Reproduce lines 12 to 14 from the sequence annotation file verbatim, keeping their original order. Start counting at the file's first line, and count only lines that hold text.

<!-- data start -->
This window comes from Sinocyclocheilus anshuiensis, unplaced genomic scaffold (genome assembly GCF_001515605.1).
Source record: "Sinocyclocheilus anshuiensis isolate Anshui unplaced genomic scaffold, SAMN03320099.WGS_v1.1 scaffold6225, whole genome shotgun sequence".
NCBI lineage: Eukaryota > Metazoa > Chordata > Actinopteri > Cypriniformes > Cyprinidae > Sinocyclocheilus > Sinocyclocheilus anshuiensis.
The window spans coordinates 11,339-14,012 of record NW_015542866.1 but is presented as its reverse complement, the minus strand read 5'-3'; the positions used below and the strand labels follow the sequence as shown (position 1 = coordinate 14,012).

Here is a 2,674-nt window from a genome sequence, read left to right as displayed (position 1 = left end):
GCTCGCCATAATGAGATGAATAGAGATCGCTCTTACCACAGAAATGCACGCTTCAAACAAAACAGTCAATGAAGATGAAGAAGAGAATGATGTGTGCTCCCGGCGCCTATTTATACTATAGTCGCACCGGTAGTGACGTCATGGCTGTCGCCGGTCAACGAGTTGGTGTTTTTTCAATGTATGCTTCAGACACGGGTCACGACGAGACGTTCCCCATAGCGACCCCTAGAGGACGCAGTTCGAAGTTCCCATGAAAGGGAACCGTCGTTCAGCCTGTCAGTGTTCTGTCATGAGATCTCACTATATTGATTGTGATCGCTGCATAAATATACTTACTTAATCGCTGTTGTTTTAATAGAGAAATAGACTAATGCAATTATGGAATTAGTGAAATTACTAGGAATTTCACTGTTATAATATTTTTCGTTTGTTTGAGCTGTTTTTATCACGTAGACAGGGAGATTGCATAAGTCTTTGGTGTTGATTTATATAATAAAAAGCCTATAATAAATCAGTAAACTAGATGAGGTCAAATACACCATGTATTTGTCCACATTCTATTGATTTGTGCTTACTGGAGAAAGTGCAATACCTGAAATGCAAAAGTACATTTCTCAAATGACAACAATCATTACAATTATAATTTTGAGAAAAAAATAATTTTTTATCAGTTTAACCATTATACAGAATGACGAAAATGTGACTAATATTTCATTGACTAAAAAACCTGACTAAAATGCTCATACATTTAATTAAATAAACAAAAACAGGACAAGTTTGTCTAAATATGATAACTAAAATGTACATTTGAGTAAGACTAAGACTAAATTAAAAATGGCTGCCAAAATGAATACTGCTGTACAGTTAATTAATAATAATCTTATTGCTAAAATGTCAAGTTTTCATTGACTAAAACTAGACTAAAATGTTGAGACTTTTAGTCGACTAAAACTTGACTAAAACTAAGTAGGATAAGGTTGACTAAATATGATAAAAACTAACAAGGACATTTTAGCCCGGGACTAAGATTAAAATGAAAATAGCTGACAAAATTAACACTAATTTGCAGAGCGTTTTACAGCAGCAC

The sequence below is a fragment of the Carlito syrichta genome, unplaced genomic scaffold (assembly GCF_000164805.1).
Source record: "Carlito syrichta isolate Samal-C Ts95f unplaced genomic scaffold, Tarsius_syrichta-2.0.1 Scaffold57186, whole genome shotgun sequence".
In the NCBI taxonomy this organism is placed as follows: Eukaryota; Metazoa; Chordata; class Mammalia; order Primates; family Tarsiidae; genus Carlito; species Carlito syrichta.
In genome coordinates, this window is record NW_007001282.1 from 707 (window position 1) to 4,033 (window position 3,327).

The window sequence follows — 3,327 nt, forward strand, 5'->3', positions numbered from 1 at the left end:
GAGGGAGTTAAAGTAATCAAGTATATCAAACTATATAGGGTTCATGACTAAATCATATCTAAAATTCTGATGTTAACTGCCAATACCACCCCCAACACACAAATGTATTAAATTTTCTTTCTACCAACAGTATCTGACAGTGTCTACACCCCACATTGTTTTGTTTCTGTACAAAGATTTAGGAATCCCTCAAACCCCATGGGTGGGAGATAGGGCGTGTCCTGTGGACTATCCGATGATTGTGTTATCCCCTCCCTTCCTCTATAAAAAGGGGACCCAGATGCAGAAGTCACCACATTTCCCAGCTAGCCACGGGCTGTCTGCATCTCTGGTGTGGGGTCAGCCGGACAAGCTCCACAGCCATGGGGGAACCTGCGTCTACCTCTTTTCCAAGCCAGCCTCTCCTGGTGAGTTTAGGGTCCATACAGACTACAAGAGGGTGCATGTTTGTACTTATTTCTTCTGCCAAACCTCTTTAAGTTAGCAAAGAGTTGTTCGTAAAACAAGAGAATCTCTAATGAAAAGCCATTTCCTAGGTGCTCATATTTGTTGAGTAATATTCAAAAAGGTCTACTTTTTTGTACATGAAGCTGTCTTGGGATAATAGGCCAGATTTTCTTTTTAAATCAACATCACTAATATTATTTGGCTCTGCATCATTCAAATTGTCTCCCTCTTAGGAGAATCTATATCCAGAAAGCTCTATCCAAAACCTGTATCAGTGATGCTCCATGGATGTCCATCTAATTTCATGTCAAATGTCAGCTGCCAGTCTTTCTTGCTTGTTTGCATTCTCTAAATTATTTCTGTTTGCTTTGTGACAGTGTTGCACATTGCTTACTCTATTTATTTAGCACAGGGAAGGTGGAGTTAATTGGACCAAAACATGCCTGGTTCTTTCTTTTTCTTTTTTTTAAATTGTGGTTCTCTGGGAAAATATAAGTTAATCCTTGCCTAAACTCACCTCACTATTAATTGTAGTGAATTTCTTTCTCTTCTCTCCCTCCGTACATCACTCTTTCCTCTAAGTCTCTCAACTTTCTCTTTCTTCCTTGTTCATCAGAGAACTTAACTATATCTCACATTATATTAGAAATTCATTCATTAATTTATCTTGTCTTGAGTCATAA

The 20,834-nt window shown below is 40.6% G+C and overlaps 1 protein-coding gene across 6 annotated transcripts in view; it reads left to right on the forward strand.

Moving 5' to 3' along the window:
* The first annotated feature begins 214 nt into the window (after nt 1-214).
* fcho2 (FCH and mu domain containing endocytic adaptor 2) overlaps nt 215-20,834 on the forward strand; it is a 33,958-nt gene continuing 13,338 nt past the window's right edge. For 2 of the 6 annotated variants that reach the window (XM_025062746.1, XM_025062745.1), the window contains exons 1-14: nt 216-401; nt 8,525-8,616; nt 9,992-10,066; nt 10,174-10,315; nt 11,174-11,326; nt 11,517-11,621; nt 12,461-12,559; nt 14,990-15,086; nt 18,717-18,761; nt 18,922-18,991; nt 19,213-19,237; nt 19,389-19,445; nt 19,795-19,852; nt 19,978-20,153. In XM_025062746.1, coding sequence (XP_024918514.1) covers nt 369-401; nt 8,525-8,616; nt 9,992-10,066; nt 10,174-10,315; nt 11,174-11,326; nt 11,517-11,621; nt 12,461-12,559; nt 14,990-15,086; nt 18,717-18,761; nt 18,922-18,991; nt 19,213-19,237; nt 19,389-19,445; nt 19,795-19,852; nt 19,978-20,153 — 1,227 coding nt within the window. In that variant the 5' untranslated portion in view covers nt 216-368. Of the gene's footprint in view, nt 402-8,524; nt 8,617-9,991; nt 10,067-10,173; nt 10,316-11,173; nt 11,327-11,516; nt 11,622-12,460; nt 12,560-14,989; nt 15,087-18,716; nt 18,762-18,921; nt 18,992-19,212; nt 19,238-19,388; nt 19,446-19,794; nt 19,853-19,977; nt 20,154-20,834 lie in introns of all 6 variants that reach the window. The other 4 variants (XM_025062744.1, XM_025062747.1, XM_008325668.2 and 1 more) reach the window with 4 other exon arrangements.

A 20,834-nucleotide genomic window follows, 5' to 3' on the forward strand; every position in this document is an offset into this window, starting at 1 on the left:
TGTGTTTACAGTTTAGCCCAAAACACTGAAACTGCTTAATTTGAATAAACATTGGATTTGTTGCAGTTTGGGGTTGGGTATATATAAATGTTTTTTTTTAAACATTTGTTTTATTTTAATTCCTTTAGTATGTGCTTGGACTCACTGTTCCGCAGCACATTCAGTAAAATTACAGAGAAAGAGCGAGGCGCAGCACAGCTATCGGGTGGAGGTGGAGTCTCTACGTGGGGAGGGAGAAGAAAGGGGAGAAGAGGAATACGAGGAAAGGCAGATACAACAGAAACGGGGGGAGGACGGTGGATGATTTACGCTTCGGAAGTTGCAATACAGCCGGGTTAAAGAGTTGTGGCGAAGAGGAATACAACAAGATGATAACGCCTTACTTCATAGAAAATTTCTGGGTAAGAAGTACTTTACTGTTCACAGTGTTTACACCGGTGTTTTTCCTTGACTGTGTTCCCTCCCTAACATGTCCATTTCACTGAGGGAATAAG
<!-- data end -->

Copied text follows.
GAGGGAGTTAAAGTAATCAAGTATATCAAACTATATAGGGTTCATGACTAAATCATATCTAAAATTCTGATGTTAACTGCCAATACCACCCCCAACACACAAATGTATTAAATTTTCTTTCTACCAACAGTATCTGACAGTGTCTACACCCCACATTGTTTTGTTTCTGTACAAAGATTTAGGAATCCCTCAAACCCCATGGGTGGGAGATAGGGCGTGTCCTGTGGACTATCCGATGATTGTGTTATCCCCTCCCTTCCTCTATAAAAAGGGGACCCAGATGCAGAAGTCACCACATTTCCCAGCTAGCCACGGGCTGTCTGCATCTCTGGTGTGGGGTCAGCCGGACAAGCTCCACAGCCATGGGGGAACCTGCGTCTACCTCTTTTCCAAGCCAGCCTCTCCTGGTGAGTTTAGGGTCCATACAGACTACAAGAGGGTGCATGTTTGTACTTATTTCTTCTGCCAAACCTCTTTAAGTTAGCAAAGAGTTGTTCGTAAAACAAGAGAATCTCTAATGAAAAGCCATTTCCTAGGTGCTCATATTTGTTGAGTAATATTCAAAAAGGTCTACTTTTTTGTACATGAAGCTGTCTTGGGATAATAGGCCAGATTTTCTTTTTAAATCAACATCACTAATATTATTTGGCTCTGCATCATTCAAATTGTCTCCCTCTTAGGAGAATCTATATCCAGAAAGCTCTATCCAAAACCTGTATCAGTGATGCTCCATGGATGTCCATCTAATTTCATGTCAAATGTCAGCTGCCAGTCTTTCTTGCTTGTTTGCATTCTCTAAATTATTTCTGTTTGCTTTGTGACAGTGTTGCACATTGCTTACTCTATTTATTTAGCACAGGGAAGGTGGAGTTAATTGGACCAAAACATGCCTGGTTCTTTCTTTTTCTTTTTTTTAAATTGTGGTTCTCTGGGAAAATATAAGTTAATCCTTGCCTAAACTCACCTCACTATTAATTGTAGTGAATTTCTTTCTCTTCTCTCCCTCCGTACATCACTCTTTCCTCTAAGTCTCTCAACTTTCTCTTTCTTCCTTGTTCATCAGAGAACTTAACTATATCTCACATTATATTAGAAATTCATTCATTAATTTATCTTGTCTTGAGTCATAA

The 20,834-nt window shown below is 40.6% G+C and overlaps 1 protein-coding gene across 6 annotated transcripts in view; it reads left to right on the forward strand.

Moving 5' to 3' along the window: